by Mitch Kokai
Senior Political Analyst, John Locke Foundation
David Harsanyi of the Federalist delves into unresolved questions surrounding President Donald Trump’s firing of FBI Director James Comey.
The Comey firing was reflexively framed as the next Watergate because there is a predetermined conclusion regarding Russian collusion. We’re still re-litigating Trump’s victory. All coverage flows from this inevitable finale. It clouds all perspective and creates a hysterical environment that leaves no space for anything but rigid positions. …
… Never mind that the FBI director serves at the pleasure of the president. The firing of Comey is not a constitutional crisis until there is evidence that it is. Democrats have spent months impugning Comey’s integrity, after all, and most Republicans weren’t exactly fans either. When Politico asked a number of experts whether the Comey firing rose to the level of crisis, refreshingly enough, all but one was reluctant to say yes. They were inclined to wait and see what happens.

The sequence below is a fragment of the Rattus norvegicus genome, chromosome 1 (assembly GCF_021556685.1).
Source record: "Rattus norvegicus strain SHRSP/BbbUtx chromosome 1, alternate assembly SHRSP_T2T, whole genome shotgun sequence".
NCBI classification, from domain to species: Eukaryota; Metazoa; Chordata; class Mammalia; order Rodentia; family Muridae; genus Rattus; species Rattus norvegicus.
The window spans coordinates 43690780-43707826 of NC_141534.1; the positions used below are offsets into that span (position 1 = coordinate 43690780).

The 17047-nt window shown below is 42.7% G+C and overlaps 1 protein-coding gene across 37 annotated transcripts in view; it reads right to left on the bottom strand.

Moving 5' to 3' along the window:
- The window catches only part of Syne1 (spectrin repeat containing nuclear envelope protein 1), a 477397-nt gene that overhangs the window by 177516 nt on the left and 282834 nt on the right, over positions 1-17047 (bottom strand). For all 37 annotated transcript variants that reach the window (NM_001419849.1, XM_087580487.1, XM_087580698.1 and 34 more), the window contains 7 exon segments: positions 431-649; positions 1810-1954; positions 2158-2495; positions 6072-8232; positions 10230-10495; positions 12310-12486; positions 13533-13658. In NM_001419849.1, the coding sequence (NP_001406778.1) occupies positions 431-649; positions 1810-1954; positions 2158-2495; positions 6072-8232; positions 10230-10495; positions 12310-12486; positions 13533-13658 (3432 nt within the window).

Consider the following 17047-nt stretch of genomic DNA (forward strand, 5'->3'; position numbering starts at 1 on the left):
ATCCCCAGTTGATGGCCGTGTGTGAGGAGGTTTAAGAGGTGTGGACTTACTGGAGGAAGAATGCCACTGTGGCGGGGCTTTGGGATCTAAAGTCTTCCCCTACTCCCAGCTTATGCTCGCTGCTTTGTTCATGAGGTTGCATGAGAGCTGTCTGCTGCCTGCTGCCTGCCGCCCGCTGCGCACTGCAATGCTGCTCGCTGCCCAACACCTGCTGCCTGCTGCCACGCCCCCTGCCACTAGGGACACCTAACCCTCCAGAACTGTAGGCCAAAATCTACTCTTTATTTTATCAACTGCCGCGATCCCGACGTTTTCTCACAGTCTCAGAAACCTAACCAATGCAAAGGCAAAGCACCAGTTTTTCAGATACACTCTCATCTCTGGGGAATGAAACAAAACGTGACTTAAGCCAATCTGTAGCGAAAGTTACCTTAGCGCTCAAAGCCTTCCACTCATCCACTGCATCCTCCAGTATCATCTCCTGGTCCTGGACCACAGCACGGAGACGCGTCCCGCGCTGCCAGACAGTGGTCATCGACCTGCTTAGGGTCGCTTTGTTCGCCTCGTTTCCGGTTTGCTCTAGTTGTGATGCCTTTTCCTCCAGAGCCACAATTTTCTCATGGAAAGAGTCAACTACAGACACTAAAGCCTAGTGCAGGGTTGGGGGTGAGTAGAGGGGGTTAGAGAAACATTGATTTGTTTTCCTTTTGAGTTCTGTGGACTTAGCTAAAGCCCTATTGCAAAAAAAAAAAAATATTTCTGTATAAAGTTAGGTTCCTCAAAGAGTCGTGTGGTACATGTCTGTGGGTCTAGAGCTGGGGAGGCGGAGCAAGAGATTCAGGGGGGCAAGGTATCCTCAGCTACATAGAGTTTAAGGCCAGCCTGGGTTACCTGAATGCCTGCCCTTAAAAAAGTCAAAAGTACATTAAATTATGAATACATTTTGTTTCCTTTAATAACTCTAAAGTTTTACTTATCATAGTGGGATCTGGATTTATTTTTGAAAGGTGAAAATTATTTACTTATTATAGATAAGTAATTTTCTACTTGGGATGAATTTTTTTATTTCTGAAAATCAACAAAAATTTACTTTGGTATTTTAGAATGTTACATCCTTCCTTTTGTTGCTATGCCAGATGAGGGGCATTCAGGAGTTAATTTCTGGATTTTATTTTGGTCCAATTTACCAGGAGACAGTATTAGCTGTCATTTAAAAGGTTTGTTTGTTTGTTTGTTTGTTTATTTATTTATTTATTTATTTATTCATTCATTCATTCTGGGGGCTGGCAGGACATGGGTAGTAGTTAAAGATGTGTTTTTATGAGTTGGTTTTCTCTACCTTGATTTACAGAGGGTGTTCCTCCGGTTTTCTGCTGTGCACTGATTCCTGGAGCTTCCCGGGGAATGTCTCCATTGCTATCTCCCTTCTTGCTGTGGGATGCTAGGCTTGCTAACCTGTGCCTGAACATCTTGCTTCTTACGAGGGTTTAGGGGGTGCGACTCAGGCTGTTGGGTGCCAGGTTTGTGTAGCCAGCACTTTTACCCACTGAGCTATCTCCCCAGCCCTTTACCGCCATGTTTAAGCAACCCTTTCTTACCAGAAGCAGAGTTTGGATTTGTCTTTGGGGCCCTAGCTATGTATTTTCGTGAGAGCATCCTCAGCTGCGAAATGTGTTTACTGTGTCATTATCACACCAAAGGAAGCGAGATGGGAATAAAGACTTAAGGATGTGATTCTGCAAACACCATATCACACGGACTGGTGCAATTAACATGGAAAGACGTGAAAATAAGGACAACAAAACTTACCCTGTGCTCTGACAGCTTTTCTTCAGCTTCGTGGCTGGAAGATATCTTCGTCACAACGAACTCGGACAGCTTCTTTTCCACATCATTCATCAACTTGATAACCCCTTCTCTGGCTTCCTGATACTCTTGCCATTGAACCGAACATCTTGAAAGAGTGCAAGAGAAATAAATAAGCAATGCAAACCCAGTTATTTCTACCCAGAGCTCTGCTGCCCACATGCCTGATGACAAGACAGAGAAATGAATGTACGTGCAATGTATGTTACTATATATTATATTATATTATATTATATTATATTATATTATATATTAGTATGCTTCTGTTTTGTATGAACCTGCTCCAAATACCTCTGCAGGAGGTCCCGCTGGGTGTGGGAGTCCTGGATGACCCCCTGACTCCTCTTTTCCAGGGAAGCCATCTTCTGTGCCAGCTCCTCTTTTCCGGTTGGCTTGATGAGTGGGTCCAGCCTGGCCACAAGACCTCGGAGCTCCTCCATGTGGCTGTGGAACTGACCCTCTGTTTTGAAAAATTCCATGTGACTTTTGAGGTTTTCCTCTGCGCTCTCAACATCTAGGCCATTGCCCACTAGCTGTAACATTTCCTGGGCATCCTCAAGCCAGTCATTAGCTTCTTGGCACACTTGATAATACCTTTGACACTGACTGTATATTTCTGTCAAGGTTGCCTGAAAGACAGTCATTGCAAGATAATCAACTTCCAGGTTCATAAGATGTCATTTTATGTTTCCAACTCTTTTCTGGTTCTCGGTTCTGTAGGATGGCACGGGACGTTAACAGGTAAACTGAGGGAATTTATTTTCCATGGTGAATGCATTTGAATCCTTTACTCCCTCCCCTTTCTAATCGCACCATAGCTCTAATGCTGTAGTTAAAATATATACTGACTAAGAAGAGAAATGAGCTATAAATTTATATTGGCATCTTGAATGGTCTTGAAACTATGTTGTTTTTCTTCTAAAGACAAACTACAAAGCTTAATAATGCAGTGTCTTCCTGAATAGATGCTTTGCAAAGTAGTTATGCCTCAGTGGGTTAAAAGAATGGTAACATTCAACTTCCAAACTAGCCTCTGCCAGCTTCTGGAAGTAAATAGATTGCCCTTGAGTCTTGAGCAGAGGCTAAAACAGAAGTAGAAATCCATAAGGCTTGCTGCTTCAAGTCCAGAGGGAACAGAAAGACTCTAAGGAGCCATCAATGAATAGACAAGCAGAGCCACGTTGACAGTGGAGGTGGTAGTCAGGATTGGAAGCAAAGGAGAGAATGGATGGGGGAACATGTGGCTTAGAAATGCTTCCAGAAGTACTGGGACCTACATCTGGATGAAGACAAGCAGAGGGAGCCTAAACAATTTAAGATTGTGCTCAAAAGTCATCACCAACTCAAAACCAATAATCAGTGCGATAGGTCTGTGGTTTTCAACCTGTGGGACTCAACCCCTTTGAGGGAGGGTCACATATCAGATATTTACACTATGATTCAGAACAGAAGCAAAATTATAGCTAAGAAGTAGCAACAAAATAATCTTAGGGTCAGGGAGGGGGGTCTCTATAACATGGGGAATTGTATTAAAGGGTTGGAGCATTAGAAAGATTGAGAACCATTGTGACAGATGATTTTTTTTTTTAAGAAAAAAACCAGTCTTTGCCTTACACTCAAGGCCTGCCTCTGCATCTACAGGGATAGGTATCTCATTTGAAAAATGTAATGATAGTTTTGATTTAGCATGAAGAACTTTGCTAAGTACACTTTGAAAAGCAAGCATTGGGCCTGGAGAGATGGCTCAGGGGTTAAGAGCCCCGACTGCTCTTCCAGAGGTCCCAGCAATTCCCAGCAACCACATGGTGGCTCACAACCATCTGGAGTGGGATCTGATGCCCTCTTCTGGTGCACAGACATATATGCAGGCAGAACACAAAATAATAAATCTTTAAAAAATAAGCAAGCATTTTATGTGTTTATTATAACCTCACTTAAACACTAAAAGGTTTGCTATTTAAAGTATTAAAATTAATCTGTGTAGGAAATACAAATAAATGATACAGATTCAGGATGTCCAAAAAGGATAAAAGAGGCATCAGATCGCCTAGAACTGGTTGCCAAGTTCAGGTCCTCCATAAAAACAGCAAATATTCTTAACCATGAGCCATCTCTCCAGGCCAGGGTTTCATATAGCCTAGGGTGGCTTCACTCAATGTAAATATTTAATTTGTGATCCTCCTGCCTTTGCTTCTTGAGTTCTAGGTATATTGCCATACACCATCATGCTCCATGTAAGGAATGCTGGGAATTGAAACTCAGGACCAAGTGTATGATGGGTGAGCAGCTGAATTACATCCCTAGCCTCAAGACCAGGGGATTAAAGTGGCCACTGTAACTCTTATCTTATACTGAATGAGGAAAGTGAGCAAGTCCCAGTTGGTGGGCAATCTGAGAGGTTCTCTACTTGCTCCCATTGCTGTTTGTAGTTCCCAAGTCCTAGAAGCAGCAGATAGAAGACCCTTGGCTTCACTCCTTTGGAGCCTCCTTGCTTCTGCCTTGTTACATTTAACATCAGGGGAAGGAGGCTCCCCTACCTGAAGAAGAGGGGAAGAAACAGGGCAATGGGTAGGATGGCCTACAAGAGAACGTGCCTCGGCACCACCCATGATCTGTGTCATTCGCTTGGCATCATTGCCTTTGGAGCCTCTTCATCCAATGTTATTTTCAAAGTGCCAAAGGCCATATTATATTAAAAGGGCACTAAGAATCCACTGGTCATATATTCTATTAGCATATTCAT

I’ve defended Comey’s integrity on numerous occasions, although I don’t believe he was particularly good at his job. Firing him was a mistake. The optics are appalling. Trump’s stated reasons for firing him are completely absurd. Still, it’s difficult to believe that Comey was dismissed because he was on the cusp of some great Kremlingate discovery. In fact, if Comey were about to break the case wide open, he has more freedom to divulge that information now. …
… But I’m open to believing the worst-case scenario. So if the Senate wants to pressure the president or launch an independent investigation, I’m all for it. Separation of powers is a vital component of healthy governance. The problem, though, is that Democrats only embrace these checks and balances when they’re convenient.